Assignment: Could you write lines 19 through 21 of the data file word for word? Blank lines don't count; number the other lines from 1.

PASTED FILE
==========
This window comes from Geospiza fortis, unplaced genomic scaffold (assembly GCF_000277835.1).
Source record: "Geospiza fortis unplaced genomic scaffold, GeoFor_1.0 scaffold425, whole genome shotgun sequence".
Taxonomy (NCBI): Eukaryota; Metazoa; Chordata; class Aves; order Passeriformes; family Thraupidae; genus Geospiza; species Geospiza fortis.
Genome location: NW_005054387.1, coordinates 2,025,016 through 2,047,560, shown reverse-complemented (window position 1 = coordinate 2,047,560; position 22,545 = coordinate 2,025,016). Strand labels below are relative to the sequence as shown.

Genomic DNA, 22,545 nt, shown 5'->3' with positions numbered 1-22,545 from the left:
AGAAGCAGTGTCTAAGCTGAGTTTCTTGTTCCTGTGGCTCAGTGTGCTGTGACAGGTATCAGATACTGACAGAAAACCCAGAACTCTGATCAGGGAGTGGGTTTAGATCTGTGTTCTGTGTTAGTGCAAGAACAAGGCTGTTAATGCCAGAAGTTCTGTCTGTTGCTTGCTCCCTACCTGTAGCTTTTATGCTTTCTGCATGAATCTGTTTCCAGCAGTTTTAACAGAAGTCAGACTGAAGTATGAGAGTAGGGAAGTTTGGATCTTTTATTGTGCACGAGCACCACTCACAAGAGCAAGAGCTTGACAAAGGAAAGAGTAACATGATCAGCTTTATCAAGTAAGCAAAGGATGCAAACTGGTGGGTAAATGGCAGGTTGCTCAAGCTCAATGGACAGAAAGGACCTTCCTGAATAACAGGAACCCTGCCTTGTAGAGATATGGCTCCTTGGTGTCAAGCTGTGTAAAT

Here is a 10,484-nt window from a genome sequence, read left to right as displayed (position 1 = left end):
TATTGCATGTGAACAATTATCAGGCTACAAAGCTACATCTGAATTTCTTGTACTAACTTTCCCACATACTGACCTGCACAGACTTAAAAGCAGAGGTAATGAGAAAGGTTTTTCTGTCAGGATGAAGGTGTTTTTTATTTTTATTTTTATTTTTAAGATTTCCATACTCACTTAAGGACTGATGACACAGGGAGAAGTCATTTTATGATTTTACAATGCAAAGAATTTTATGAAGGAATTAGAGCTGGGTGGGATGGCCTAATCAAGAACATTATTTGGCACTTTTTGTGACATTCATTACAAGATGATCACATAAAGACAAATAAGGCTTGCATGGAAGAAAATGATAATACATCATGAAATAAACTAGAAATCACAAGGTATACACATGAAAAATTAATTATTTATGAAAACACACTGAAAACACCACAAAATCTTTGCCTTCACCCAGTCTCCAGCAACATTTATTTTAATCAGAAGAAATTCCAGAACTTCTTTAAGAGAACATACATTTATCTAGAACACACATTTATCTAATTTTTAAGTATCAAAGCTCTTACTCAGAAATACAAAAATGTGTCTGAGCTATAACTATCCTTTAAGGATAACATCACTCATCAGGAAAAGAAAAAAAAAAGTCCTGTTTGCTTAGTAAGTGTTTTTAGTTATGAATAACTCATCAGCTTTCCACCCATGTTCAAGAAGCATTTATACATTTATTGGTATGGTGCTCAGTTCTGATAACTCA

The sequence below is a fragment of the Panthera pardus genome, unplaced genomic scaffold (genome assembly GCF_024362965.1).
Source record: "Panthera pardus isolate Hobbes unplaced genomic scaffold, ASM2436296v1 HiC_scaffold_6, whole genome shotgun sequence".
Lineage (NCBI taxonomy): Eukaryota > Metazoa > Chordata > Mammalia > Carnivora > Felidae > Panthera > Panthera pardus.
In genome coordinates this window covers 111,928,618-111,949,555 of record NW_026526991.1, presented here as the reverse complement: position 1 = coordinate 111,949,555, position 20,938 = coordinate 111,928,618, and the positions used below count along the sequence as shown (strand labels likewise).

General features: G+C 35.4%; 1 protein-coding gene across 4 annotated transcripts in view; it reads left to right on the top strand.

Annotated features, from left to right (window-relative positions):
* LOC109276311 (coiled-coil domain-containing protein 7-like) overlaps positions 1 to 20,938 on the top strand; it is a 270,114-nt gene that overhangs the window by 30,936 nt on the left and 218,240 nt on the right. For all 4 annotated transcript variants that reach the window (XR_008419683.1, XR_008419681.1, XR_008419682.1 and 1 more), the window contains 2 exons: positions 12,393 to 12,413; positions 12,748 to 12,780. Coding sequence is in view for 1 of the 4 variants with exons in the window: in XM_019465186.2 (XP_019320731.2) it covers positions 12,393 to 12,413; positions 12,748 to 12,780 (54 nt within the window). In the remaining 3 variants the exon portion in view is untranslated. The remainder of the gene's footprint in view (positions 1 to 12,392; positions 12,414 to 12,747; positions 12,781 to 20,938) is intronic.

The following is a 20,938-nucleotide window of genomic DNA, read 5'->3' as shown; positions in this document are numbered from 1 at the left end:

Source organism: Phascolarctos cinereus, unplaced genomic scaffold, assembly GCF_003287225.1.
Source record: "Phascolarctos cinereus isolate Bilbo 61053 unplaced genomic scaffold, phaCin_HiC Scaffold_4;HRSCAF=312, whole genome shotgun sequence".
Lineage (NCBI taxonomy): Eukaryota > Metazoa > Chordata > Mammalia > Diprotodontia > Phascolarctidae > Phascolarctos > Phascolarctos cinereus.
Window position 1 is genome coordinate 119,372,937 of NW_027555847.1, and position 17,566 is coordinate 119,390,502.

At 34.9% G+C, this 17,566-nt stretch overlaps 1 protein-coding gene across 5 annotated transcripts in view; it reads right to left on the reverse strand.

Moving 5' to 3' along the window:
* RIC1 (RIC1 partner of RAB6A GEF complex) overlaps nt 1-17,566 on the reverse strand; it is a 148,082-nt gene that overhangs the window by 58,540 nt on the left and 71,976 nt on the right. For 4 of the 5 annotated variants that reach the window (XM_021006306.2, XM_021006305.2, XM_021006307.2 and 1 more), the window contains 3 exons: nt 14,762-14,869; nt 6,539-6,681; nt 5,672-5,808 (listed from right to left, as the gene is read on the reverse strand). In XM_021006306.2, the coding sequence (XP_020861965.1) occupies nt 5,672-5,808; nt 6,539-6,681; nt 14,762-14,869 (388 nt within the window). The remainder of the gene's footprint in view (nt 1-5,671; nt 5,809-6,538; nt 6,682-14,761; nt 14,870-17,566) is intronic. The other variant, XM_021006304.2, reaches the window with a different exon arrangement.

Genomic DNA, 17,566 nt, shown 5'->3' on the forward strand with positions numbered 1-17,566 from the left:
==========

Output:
Lineage (NCBI taxonomy): Eukaryota > Metazoa > Chordata > Mammalia > Diprotodontia > Phascolarctidae > Phascolarctos > Phascolarctos cinereus.
Window position 1 is genome coordinate 119,372,937 of NW_027555847.1, and position 17,566 is coordinate 119,390,502.

At 34.9% G+C, this 17,566-nt stretch overlaps 1 protein-coding gene across 5 annotated transcripts in view; it reads right to left on the reverse strand.